Blackjack Player Suing Colorado Casino for Detaining Him for Allegedly Counting Cards

  • Joseph Shiraef played at Ameristar Black Hawk Casino during flight layover
  • He was asked to show ID multiple times and refused on the final instance
  • A Colorado Gaming Commission agent stopped him when he tried to leave
  • The agent said Shiraef was suspected of illegal acts, including counting cards
Blackjack table
A Georgia man is suing Ameristar Black Hawk Casino, its owner, and law enforcement officers for detaining him for allegedly counting cards in a blackjack session. [Image:]

A Georgia man on a layover in Colorado in 2021 decided to pass the time at Ameristar Black Hawk Casino, but later nearly found himself under arrest for allegedly counting cards. Now he has a lawsuit in process as he seeks a total of $3m in damages.

According to the complaint, Joseph Shiraef visited the casino on October 19, 2021 and proceeded to play blackjack. Down $4,000, a manager asked to see his identification, despite him already having provided it on multiple occasions. When the manager wanted to take it to “check something,” Shiraef refused, and the manager said he couldn’t cash out his remaining $1,800 unless he did.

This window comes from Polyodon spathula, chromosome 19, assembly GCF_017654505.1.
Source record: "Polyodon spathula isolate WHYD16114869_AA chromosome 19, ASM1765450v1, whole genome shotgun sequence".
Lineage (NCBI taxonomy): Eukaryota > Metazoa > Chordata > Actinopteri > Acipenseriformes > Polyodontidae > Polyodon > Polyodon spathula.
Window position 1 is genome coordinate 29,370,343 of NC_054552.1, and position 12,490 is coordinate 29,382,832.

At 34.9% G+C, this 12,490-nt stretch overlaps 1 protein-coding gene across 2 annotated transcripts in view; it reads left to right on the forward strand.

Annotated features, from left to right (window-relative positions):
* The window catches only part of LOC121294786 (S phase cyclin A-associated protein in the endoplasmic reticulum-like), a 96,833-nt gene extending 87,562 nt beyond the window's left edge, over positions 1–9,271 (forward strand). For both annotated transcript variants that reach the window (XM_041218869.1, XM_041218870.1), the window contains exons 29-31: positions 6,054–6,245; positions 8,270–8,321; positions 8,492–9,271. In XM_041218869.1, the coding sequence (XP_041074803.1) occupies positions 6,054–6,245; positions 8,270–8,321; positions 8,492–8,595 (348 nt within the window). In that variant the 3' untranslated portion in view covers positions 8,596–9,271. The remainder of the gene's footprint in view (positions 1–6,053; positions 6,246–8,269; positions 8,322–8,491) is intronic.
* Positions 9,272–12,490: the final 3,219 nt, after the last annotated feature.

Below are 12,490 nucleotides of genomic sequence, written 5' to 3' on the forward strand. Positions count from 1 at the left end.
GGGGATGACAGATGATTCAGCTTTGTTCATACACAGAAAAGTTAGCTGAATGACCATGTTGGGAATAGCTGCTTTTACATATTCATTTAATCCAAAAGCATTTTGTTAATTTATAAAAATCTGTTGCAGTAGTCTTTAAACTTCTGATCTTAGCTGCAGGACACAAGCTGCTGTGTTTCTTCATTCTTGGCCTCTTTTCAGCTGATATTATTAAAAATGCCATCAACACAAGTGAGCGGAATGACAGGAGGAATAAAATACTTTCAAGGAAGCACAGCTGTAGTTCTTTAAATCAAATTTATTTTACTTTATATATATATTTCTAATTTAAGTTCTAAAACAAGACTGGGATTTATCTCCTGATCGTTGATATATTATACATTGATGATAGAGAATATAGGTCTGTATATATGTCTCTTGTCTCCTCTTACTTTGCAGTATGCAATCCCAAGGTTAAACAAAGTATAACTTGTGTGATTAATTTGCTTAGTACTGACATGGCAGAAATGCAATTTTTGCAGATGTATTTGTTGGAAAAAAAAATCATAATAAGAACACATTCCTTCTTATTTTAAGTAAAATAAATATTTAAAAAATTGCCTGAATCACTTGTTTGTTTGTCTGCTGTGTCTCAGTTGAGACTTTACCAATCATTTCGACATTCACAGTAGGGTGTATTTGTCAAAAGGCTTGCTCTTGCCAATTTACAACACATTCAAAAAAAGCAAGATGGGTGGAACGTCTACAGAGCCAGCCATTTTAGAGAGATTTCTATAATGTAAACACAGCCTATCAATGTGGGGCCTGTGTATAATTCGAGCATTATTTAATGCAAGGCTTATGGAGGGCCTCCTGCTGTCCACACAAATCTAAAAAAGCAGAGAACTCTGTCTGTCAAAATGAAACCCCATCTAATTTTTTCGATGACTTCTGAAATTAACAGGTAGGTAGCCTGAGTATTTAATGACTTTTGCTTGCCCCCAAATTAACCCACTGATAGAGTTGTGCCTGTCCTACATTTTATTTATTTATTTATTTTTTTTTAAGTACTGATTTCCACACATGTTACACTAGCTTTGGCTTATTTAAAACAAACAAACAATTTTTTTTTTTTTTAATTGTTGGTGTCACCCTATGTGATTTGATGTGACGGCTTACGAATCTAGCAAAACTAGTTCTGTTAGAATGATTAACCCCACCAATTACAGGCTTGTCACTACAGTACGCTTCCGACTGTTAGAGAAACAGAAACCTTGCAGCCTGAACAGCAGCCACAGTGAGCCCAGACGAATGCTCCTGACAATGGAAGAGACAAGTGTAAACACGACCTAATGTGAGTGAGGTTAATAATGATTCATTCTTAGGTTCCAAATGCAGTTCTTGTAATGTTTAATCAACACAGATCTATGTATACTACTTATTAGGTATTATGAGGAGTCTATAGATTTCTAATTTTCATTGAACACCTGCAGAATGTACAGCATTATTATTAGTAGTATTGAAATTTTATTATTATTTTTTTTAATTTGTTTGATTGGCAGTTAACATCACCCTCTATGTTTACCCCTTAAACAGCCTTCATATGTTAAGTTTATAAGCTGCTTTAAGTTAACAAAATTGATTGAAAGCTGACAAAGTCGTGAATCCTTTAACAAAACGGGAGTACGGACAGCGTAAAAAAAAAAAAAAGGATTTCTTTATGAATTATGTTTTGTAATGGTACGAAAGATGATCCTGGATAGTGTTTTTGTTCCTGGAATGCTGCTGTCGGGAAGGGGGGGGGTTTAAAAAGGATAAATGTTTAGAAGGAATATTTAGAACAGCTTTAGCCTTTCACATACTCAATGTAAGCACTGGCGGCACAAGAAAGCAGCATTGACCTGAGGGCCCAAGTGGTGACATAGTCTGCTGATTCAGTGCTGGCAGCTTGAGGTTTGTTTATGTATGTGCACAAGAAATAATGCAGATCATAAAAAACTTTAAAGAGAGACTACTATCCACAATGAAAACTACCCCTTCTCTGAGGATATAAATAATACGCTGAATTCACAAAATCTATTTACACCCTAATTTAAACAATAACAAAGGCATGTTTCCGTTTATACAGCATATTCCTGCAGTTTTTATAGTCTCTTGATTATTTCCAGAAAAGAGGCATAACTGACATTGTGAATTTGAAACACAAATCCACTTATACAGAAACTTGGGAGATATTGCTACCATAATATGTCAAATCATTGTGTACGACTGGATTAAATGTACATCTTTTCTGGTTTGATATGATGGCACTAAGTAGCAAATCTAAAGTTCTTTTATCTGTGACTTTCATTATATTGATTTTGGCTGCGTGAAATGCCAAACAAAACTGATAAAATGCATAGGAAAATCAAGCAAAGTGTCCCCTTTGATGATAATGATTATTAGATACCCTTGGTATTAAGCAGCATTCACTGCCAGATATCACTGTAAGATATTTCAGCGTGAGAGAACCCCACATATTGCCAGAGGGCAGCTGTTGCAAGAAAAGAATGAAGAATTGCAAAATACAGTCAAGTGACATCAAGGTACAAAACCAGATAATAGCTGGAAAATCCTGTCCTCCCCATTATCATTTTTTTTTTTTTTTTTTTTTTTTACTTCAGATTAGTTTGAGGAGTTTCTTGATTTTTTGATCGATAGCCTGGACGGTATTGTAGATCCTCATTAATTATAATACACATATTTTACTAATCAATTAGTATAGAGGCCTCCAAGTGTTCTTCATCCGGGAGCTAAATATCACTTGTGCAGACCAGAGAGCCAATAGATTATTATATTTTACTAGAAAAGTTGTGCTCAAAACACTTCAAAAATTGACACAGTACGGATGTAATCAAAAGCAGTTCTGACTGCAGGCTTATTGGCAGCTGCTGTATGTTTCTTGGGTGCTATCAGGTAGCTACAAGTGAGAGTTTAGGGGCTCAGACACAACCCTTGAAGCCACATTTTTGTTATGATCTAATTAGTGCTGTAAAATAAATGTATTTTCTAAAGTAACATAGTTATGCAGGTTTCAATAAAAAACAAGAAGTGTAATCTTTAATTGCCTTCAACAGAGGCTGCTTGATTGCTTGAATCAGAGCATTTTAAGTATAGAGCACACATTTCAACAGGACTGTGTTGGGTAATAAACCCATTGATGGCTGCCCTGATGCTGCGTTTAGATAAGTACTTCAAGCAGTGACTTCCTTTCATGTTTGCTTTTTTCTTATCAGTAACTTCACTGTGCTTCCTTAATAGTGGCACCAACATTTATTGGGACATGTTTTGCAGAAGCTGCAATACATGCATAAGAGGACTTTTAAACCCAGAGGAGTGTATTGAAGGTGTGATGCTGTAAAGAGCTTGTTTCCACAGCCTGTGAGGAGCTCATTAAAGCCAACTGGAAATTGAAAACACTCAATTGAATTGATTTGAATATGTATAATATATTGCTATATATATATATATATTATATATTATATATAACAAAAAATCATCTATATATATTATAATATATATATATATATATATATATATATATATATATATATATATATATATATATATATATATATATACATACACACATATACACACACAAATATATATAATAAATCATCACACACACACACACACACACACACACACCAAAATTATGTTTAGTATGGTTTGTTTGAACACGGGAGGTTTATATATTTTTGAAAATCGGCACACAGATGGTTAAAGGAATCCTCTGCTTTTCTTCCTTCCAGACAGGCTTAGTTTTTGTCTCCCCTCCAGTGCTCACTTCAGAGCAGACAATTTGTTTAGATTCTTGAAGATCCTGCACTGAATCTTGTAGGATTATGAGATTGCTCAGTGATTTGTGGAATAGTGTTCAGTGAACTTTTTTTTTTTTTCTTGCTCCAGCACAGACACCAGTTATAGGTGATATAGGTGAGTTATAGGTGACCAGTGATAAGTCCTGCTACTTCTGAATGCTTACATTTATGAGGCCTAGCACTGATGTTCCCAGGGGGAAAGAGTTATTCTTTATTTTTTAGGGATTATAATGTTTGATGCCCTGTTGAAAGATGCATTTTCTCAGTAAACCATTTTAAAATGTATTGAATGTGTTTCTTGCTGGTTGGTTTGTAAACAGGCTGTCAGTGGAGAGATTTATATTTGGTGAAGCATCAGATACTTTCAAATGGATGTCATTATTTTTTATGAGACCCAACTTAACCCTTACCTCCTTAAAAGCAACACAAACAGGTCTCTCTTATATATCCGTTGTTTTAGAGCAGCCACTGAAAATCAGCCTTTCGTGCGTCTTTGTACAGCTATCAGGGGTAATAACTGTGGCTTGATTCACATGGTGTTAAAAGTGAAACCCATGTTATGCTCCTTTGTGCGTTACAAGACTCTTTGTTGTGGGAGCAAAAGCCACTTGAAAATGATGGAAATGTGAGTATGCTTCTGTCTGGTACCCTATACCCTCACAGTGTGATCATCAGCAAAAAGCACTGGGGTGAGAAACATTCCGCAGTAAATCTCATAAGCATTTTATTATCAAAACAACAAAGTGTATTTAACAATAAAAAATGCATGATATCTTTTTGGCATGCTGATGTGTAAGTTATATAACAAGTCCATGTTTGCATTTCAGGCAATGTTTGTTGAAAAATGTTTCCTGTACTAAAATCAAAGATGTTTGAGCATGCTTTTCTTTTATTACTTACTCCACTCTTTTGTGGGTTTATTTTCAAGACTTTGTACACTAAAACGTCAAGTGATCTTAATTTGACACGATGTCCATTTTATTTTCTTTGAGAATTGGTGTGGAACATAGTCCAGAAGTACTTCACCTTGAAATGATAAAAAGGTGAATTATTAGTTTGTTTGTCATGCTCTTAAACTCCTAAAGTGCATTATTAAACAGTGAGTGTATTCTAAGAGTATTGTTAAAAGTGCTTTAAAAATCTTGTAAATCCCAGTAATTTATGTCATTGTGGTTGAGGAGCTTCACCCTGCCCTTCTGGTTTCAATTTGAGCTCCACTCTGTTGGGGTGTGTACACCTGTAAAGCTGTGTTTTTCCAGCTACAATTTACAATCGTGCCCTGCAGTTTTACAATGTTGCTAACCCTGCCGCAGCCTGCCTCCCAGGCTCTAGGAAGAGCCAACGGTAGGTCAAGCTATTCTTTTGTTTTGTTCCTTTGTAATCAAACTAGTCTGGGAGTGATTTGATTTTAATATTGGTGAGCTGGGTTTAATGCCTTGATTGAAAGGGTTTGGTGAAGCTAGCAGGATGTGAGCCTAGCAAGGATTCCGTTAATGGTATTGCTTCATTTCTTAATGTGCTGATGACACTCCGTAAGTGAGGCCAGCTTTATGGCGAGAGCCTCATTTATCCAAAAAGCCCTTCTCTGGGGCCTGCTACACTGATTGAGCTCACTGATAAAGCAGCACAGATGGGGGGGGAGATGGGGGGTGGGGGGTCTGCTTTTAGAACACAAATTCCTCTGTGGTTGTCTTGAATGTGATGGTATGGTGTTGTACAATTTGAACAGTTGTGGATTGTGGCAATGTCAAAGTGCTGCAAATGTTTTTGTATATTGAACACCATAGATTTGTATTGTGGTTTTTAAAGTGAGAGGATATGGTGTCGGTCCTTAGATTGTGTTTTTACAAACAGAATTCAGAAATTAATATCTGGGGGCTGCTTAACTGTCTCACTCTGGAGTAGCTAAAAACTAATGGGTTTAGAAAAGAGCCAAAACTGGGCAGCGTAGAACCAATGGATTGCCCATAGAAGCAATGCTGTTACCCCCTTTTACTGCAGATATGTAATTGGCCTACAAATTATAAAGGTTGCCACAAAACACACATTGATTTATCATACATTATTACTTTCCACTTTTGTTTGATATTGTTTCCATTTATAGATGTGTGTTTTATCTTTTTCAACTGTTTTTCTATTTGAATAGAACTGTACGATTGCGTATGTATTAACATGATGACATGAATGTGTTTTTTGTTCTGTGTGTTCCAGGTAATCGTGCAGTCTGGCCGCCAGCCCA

Needing to get back to the Denver airport, he opted to leave and deal with the $1,800 another time. When he tried to exit the parking lot, he was stopped by Joseph Nguyen, a Colorado Gaming Commission agent, who also asked for his ID. Shiraef decided to call the police to see if they could help him out and Patrol Sgt. Stephanie Whitman arrived on scene.

told Shiraef that he was suspected on “the possibility of fraud acts”

Whitman advised Shiraef to give his ID to Nguyen. Nguyen then told Shiraef that he was suspected on “the possibility of fraud acts,” which included “cheating or counting cards,” and could possibly be arrested.

The lawsuit states that Shiraef did absolute nothing wrong and did not cheat. It does not appear that he admitted to card counting, but that doesn’t matter, as that is not illegal. Daniel Carr, spokesperson for the Colorado Department of Revenue, confirmed with The Denver Post that just using your brain to count cards is not against the law, though casinos do have the right to ask a player to leave if they are too good.

Nguyen allegedly falsely said card counting is “a form of fraudulent activity in the state of Colorado.” Shiraef was eventually allowed to leave, but is suing for the violation of his civil rights.

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